Industrial strength at the interface of speech/language technologies and ML is evidenced by the significant investment being made by major IT companies (e.g. Amazon, Google and Apple), who have created or expanded UK-based research facilities and are heavily recruiting researchers with NLP expertise. There have been several recent, high-profile UK start-up acquisitions (e.g. Dark Blue Labs by Google, VocalIQ by Apple and SwiftKey by Microsoft) and significant growth in commercial interest in using NLP technologies (e.g. in conversational interfaces and automated personal assistants).
There is a need to ensure a supply of people with high-level skills in NLP. As noted above, major IT companies are heavily recruiting staff with PhD and postdoctoral experience in NLP. However, retention of expertise and key capacity in academia beyond PhD level is a recognised problem that will become even more acute as NLP and related technologies are utilised in an increasing number of applications.
NLP is a significant research area for data science, as it enables management of unstructured data (e.g. patient records, arts, heritage, literature, and/or the legal domain), and for Robotics and Autonomous Systems (RAS), where NLPs used for human-robot interaction in integrated RAS systems is increasingly important. In general terms, NLP is important to the health of related disciplines (e.g. HCI, Robotics and AI) as both a driver of research and a user/collaborator/magnifier for those disciplines’ research outputs.
NLP is expected to contribute significantly to the Connected Nation Outcome and, at a lesser level and/or over a longer timeframe, to the other Outcomes. Specific Ambitions of particular relevance are:
C1: Enable a competitive, data-driven economy
NLP will contribute to the interfaces that will be part of the smart tools and analytical techniques needed to generate actionable information from large and diverse datasets.
C2: Achieve transformational development and use of the Internet of Things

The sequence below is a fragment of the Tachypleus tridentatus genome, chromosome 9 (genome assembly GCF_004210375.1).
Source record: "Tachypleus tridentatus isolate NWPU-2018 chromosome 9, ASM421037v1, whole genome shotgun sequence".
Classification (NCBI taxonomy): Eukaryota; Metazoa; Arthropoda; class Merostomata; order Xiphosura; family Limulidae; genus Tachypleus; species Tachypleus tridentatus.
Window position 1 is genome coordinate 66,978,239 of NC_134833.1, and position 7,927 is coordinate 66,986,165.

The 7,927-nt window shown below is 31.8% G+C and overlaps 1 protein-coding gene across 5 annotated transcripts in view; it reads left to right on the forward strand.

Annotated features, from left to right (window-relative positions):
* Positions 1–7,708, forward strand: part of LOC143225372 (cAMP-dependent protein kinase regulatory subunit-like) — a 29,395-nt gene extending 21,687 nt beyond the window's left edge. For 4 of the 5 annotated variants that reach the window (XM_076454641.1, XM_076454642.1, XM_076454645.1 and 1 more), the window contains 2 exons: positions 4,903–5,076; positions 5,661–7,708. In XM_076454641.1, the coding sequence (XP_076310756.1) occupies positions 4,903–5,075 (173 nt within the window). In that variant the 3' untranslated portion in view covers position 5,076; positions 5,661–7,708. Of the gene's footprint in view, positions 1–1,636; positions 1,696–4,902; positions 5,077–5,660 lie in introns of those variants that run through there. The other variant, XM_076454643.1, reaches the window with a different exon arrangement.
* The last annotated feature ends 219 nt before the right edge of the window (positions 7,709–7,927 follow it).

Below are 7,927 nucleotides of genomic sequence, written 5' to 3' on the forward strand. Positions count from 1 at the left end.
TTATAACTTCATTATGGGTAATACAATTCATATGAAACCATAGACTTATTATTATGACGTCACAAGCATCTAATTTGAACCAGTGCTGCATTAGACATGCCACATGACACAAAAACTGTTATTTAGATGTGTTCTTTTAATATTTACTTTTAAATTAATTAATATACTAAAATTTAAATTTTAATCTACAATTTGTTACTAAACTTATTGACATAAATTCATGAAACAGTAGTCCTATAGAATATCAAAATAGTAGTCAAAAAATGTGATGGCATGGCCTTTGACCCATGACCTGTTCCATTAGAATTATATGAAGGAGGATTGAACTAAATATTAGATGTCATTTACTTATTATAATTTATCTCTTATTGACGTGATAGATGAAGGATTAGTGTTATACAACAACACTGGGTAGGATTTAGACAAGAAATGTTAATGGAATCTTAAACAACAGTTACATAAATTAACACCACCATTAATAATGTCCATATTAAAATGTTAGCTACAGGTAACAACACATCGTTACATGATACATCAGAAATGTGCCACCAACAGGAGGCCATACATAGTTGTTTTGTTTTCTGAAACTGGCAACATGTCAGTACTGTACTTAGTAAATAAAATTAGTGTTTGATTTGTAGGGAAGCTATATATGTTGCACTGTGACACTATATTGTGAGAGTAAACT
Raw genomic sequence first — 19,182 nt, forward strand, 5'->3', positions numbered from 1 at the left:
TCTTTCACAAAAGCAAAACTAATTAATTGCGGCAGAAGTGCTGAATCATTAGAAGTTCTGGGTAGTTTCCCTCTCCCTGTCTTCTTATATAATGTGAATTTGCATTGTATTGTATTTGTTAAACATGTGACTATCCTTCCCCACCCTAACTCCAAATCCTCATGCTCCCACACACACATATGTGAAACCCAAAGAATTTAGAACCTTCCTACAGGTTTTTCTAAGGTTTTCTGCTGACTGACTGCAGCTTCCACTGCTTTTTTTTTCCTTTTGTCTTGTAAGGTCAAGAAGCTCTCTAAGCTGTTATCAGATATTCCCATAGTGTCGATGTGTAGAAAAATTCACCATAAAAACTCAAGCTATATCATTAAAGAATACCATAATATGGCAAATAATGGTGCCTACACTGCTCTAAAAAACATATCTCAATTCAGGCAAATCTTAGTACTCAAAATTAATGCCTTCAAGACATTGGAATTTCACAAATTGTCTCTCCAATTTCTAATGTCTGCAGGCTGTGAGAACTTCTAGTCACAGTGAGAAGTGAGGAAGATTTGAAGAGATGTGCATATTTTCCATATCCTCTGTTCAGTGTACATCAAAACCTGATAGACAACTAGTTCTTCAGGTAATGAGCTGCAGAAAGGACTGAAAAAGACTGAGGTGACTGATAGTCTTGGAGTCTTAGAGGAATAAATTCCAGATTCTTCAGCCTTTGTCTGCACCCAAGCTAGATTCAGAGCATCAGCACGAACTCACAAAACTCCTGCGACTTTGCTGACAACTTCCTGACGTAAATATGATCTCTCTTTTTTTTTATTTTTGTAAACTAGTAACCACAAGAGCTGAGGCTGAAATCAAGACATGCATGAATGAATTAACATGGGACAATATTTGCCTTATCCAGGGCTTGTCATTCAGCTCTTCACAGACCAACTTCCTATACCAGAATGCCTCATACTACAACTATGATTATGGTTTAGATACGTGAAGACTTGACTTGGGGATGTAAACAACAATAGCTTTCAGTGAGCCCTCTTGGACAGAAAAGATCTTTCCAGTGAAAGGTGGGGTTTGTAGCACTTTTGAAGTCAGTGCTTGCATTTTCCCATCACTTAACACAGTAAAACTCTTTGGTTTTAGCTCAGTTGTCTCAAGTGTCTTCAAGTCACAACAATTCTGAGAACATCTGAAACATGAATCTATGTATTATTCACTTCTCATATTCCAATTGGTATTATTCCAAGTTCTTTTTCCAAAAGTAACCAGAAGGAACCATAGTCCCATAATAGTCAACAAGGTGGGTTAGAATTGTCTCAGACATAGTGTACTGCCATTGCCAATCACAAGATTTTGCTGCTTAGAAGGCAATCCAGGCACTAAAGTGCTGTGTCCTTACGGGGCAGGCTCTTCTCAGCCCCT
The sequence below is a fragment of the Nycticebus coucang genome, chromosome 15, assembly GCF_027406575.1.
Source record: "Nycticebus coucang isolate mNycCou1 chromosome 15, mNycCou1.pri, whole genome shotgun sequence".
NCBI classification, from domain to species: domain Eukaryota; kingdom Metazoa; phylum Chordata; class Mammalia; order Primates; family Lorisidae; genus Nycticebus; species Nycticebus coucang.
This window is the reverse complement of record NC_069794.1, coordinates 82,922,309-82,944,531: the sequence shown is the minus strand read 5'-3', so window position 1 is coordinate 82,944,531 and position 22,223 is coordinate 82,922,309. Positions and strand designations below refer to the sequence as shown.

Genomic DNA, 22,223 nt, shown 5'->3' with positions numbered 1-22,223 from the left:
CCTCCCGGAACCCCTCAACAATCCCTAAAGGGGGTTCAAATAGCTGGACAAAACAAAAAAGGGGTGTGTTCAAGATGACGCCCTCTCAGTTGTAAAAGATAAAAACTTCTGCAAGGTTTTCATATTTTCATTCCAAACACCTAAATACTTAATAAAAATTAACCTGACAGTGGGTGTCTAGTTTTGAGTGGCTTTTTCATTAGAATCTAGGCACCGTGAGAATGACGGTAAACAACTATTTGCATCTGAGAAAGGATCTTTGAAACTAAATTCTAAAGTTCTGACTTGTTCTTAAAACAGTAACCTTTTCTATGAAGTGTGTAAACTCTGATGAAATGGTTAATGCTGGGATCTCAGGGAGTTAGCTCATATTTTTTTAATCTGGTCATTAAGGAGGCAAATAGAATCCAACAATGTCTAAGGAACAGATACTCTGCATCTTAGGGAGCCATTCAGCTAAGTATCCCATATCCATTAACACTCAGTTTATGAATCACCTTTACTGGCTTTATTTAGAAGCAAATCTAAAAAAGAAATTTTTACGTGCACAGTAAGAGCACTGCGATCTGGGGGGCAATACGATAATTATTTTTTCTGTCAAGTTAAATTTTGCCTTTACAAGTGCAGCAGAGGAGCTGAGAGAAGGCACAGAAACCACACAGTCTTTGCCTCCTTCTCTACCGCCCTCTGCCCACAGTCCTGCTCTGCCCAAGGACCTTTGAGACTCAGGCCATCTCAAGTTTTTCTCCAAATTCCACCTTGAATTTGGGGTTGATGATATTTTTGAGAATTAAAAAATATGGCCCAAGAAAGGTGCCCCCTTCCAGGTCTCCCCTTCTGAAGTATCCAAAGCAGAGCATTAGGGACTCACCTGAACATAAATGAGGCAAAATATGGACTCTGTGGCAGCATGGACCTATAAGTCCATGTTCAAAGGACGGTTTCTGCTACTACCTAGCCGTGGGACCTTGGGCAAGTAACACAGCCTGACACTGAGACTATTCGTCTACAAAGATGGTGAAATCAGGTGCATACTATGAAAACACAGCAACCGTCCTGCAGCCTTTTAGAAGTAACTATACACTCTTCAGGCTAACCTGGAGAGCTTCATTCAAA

Communication between a wide range of sensors and devices, and their interaction with people, will lead to the next revolution in products and services. NLP will contribute to the way information can be intelligently assimilated and communicated.
C3: Deliver intelligent technologies and systems
NLP will contribute to the smart tools and intelligent technologies that will take the Connected Nation beyond data flows and turn data flows into physical action, and will increasingly serve as an interface for communicating between intelligent systems and the people using them.
C4: Ensure a safe and trusted cyber society
NLP researchers have the opportunity to contribute to development of new tools to analyse and interpret data for large-scale systems in order to detect crime and terrorism, as well as addressing other security issues, while ensuring citizens’ privacy and trust (e.g. understanding how those who would do us harm use the internet).
R3: Develop better solutions to acute threats: cyber, defence, financial and health
NLP can help ensure better ability to identify emerging threats or anomalous patterns within existing and future complex data environments.
- EPSRC, Analysis of Research Excellence Framework (REF) 2014 data and EPSRC Knowledge Maps, (2014)
- CITIA, CITIA Roadmap, (2016)
- C.D. Manning, (2015), Computational Linguistics and Deep Learning. ACL 41(4), 701-707
- Community and user engagement (individual input and group feedback)
- J. Hirschberg and C.D. Manning, (2015), Advances in Natural Language Processing. Science 349(6), 261-266
- EPSRC, Output from the Speech Technologies exceptions process, (2015)
- IT Jobs Watch, Tracking the IT Job Market, (2016)
- Growing the artificial intelligence industry in the UK, (2017)
- BEIS, Artificial Intelligence Sector Deal, (2018)
Research area connections
This diagram shows the top 10 connections between Research Areas within the EPSRC research portfolio. The depth of the segment relates to value of grants and the width of the segment relates to the number of grants shared by those two Research Areas. Please click to see the related Research Area rationale.
We aim to grow this area as a proportion of the EPSRC portfolio.
We aim to grow this area as a proportion of the EPSRC portfolio.
Visualising our Portfolio (VoP)
Visualising our portfolio (VoP) is a tool for users to visually interact with the EPSRC portfolio and data relationships.
EPSRC support by research area in natural language processing (GoW)
Search EPSRC's research and training grants.